WASHINGTON – Whether you’re in Las Vegas or the small-town casino down the street, slot machines sound more or less the same: jangly music, the whir of spinning reels, accompanied by loud beeps and chimes.
A recent study shows that some of those noises can easily fool our brains into thinking that we won — even when we have unequivocally lost money.
“The way slot machines are designed, sound is a really crucial component of player feedback,” said lead author and behavioral neuroscientist Michael Dixon of the University of Waterloo in Ontario.
Because the jubilant sound effects are always tied to wins or even partial losses — “losses disguised as wins,” Dixon calls them — they act as positive reinforcement and can skew our perception of lost money.
Say you wager $1 for a single spin on a modern video slot machine. If you hit a winning combination and win $5, you are rewarded with flashing animations and celebratory winning jingles made to give you a sense of accomplishment.
In the other extreme, when you win nothing, the machine goes into a quiet state of rest with no lights or music. It just sits there, waiting for you to play again.
The catch is, even when you win just a portion of your wager back — for instance, 25 cents out of the dollar you put in — the machine still gives you happy noises and such, similar to when you really win. So even though you have actually lost money, you come away feeling like a winner.
Dixon’s team of scientists had 96 gamblers play a slot machine simulator with and without sound and had it programmed to win exactly 28 times out of a total of 200 spins.
Afterward, they asked players how many times they had won out of 200.
For both conditions, players overestimated their number of wins, but by significantly more when the sound was on.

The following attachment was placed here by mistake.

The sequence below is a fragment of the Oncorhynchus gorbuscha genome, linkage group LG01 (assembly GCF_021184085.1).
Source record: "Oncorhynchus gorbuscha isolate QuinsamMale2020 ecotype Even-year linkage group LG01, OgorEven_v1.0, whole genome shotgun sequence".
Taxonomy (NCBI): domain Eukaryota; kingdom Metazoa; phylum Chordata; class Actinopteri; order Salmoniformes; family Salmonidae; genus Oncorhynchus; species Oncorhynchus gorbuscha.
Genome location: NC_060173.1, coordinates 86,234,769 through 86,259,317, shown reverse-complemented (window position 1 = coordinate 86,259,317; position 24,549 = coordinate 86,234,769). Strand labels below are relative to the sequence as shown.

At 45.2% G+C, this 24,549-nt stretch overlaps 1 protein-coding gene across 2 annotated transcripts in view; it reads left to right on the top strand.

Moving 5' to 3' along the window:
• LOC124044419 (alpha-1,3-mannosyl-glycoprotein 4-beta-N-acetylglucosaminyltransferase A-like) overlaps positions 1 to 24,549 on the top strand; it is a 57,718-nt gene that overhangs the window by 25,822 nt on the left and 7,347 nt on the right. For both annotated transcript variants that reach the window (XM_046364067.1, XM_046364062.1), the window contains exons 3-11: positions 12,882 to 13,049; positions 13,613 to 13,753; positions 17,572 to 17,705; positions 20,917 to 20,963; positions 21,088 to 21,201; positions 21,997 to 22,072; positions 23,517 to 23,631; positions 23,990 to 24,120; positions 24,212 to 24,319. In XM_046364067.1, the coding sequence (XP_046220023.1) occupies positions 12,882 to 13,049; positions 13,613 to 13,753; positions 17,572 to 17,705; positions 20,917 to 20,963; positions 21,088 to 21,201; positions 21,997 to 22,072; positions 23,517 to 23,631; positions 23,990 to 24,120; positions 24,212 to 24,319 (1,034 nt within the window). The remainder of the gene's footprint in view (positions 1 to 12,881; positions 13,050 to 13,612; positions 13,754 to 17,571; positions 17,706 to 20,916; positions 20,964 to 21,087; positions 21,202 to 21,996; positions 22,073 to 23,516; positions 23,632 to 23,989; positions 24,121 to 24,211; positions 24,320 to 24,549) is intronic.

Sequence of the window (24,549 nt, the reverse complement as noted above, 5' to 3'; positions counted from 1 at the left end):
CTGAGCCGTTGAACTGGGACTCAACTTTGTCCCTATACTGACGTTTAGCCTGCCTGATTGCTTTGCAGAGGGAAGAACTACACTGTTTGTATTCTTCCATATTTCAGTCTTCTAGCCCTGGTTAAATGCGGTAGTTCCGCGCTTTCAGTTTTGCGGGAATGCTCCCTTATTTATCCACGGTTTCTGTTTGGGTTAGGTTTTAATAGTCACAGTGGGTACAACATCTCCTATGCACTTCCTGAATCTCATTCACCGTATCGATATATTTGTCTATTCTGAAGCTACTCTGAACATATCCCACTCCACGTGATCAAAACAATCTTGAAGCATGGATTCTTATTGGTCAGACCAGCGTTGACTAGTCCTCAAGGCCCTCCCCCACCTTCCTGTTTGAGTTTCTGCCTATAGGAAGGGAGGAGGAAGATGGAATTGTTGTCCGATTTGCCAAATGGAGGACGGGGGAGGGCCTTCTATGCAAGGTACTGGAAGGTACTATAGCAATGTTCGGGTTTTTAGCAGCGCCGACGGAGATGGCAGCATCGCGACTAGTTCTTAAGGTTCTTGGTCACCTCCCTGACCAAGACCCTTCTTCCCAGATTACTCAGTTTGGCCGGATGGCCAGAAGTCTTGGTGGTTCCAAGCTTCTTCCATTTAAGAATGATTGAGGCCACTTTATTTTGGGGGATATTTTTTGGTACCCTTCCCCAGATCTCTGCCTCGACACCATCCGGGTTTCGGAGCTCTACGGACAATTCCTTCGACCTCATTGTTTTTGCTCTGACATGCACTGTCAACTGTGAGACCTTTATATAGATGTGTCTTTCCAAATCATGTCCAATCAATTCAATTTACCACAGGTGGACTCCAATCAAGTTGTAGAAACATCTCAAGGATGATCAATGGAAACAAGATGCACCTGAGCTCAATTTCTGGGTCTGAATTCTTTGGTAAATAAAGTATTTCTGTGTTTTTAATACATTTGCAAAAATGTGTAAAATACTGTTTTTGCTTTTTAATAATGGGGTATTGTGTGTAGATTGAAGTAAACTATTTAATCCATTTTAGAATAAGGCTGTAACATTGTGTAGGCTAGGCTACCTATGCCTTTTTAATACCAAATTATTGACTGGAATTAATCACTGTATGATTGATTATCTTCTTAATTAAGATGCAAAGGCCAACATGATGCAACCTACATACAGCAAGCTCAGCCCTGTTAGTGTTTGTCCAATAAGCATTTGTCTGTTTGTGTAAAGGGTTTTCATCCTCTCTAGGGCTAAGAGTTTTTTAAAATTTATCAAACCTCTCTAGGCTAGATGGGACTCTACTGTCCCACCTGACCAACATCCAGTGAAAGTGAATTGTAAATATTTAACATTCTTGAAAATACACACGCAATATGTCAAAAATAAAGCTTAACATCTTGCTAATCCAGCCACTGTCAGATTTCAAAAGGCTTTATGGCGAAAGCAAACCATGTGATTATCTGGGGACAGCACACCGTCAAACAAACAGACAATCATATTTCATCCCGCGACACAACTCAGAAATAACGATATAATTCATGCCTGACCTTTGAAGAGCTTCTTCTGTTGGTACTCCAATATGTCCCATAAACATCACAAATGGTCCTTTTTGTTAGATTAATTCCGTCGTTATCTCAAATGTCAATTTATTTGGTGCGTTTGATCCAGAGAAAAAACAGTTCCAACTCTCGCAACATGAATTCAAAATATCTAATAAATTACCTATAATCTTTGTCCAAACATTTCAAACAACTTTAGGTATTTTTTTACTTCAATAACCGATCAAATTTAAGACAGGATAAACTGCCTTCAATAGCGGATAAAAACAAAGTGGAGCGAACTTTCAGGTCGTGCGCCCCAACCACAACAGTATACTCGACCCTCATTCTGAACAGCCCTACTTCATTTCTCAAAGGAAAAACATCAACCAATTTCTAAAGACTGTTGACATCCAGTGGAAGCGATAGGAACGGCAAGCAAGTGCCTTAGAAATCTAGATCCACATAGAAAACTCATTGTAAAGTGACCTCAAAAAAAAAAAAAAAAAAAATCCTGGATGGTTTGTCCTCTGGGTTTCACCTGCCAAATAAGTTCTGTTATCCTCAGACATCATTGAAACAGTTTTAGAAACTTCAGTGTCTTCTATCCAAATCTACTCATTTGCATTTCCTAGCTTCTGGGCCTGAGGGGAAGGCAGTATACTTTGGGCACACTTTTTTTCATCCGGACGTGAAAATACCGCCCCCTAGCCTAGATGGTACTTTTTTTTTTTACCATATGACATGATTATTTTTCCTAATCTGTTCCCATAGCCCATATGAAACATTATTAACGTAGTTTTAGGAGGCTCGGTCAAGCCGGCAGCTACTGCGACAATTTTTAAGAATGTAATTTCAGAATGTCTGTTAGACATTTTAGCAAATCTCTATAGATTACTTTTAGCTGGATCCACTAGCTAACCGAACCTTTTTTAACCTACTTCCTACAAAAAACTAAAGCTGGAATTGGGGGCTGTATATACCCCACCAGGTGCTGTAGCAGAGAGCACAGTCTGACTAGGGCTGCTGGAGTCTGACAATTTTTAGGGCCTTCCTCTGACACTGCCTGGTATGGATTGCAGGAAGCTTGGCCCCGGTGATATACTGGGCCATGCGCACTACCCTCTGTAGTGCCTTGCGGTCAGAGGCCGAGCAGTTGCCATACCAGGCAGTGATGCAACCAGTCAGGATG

Dixon said these games — particularly multiline slots that allow bets on multiple rows and combinations on a single spin — can be so complex that often people will rely on the machine to tell them whether they have won or lost via sound and lights. So they will listen for those sounds as a cue and think that they have won — no matter what the actual outcome.
“I don’t think (slots are) a level playing field,” he said. Dixon said he finds the manipulation of slot machines disconcerting.
The findings were published online last week in the Journal of Gambling Studies.
Dixon, along with computer scientist Kevin Harrigan, also of the University of Waterloo, formed the Gambling Research Lab after Harrigan got hold of the design documents for slot machines.
Through analysis of the underlying math and computer algorithms, they realized how deceptive they can be by pushing irrational behavior and giving players an illusion of control.
In a prior study, they describe preprogrammed “near misses,” or what Harrigan calls the “Awww Shucks Effect.”
This happens when, for instance, you spin and two of the reels match up on a high-paying symbol, and the last reel stops just above or below that same symbol.
Harrigan found that modern machines are weighted to hit near misses far more often than if the odds were truly random.
It makes players feel like they almost won a huge jackpot and if they would play some more, it would happen.
In reality, slot machines are engineered to provoke those exact emotions.
They also looked at whether the effect of sound was more pronounced in those with gambling problems.
While they found “hints” pointing toward that conclusion in the data, Dixon said that sound generally seems to affect players across the board — both gamblers and nongamblers.
Dixon describes a high incidence of depression among those addicted to slots. He said addicts use slots as a form of escape.
“Players refer to it as ‘getting in the zone,’ ” he said, citing the nonstop and hypnotizing nature of slots.
Players can hit the spin button every couple of seconds and gamble many times per minute, whereas in other forms of gambling they would have to wait longer between plays.
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